Rapid colonization of a Hawaiian restoration forest by a diverse avian community

Restoration Ecology
By: , and 



Deforestation of tropical forests has led to widespread loss and extirpation of forest bird species around the world, including the Hawaiian Islands which have experienced a dramatic loss of forests over the last 200–800 years. Given the important role birds play in forest ecosystem functions via seed dispersal and pollination, a bird community's response to forest restoration is an important measure of the success of such conservation actions. We evaluated the bird response to reforestation at an important bird sanctuary, Hakalau Forest National Wildlife Refuge, Hawai′i Island, using 26 years of bird count data. We show that most species from within the diverse avian community increased significantly, but species colonized the restoration forest at different rates. Distance from intact forest and time since restoration were both important predictors of colonization rate, interacting such that for most species it took more time to colonize areas farther from the intact forest. In addition, both forest cover and understory diversity helped to explain bird densities, but the effect varied among species, suggesting that different habitat requirements may help drive variation in colonization rates. This article provides the first detailed evaluation of how a diverse community of birds has responded to one of the largest, ongoing reforestation projects in Hawai′i.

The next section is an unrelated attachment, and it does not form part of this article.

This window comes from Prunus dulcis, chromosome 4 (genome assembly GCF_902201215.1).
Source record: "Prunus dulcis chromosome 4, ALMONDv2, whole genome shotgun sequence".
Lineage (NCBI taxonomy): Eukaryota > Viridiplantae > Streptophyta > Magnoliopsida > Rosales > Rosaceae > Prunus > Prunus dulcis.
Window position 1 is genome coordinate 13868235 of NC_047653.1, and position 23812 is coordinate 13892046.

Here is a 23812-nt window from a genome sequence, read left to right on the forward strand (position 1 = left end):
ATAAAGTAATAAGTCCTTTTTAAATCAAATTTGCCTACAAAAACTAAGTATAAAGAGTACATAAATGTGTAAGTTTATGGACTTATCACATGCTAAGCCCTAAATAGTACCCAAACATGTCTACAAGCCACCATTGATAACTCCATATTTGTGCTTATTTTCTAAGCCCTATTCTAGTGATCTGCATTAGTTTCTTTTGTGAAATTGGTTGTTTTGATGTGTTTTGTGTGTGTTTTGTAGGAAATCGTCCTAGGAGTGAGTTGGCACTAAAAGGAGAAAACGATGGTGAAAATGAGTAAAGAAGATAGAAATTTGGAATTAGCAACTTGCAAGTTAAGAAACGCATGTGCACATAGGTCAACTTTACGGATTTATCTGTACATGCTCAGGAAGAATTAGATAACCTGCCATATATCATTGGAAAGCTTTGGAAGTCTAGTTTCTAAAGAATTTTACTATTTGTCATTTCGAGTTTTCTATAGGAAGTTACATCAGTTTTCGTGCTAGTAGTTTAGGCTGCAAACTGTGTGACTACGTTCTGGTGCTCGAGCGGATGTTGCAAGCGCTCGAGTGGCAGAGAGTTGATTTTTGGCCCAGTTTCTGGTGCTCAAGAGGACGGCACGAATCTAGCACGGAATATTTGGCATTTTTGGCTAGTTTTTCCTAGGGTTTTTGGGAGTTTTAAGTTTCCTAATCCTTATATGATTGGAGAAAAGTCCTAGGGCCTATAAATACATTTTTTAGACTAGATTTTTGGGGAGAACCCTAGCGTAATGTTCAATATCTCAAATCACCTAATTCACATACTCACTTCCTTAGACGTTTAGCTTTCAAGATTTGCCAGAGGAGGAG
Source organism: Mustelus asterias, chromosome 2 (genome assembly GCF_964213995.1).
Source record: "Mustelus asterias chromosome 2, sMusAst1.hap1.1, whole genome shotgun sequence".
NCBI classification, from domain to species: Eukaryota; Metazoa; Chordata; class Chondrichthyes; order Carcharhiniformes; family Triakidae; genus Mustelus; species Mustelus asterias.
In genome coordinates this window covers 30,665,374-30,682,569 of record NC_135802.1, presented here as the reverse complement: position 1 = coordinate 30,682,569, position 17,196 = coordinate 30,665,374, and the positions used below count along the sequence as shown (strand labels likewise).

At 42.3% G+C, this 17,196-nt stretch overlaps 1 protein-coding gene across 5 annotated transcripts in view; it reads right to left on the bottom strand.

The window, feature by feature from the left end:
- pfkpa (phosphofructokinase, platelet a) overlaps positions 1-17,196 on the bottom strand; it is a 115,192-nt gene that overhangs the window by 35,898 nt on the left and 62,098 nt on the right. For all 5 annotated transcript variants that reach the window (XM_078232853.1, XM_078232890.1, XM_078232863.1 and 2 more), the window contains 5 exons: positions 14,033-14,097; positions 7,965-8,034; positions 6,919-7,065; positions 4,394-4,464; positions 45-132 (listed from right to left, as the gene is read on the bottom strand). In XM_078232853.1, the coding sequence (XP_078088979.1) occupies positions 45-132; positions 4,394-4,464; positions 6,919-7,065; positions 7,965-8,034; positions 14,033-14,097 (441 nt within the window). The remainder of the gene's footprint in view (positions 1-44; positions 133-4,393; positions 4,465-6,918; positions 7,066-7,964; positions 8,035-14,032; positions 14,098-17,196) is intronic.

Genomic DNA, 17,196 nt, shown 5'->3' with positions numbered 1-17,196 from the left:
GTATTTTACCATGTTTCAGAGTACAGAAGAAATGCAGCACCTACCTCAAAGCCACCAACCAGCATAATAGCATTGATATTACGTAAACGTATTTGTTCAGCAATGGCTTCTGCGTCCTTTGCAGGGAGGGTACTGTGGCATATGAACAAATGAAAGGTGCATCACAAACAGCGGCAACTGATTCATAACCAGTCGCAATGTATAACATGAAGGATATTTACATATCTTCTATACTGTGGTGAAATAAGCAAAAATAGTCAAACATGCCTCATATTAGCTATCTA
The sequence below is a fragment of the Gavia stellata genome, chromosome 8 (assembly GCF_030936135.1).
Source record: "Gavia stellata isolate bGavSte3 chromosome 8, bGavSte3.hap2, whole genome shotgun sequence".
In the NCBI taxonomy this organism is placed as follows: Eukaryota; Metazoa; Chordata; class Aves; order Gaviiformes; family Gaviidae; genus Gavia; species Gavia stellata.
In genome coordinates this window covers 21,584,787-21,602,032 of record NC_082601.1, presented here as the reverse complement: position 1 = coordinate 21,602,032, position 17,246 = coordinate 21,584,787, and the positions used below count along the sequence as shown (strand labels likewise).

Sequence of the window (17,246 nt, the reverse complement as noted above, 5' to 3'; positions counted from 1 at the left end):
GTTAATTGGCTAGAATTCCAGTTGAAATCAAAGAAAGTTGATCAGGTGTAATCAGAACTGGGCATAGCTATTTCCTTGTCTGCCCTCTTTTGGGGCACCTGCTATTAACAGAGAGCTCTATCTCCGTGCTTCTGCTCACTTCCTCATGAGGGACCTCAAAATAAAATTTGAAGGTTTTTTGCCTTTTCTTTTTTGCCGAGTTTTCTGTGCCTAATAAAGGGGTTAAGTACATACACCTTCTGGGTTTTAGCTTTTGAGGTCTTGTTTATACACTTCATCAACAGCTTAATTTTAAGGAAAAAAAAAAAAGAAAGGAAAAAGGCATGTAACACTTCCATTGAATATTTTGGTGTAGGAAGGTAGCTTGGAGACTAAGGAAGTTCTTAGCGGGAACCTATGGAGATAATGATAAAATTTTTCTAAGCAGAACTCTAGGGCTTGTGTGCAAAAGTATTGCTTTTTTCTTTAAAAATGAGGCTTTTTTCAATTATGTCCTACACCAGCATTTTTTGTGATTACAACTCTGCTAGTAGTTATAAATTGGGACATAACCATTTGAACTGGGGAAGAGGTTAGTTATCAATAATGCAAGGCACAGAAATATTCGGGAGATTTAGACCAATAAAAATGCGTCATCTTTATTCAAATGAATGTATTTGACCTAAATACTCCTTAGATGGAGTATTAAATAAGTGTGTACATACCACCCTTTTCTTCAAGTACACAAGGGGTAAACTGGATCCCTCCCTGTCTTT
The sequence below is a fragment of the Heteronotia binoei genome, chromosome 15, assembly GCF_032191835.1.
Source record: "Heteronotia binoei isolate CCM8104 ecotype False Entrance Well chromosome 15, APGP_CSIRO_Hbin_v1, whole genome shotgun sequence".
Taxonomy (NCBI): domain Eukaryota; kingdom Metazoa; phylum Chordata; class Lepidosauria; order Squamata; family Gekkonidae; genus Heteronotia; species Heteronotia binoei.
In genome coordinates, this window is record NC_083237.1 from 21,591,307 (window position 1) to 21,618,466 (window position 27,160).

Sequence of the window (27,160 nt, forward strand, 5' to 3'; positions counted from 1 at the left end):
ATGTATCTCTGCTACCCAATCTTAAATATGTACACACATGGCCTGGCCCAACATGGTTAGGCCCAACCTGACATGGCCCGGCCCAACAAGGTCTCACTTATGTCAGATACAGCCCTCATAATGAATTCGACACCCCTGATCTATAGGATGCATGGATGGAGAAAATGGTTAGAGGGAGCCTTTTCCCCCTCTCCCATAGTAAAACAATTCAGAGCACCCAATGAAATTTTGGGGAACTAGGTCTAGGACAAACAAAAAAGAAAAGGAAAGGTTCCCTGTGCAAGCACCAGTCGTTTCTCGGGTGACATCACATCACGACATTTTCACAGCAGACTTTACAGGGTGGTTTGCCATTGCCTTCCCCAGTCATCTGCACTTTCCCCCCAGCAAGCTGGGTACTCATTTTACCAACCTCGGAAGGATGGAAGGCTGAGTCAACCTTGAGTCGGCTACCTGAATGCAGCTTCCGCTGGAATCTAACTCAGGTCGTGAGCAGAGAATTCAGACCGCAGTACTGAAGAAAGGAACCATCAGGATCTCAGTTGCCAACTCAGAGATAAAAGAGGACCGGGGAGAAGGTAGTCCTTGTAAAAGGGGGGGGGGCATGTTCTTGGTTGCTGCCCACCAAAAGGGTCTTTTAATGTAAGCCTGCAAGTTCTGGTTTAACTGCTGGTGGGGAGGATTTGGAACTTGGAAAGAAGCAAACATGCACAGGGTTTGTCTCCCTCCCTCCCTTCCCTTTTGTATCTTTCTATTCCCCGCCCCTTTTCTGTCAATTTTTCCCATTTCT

Additional publication details

Publication type Article
Publication Subtype Journal Article
Title Rapid colonization of a Hawaiian restoration forest by a diverse avian community
Series title Restoration Ecology
DOI 10.1111/rec.12540
Volume 26
Issue 1
Year Published 2018
Language English
Publisher Wiley
Contributing office(s) Pacific Island Ecosystems Research Center
Description 9 p.
First page 165
Last page 173
Country United States
State Hawai′i
Other Geospatial Hakalau Forest National Wildlife Refuge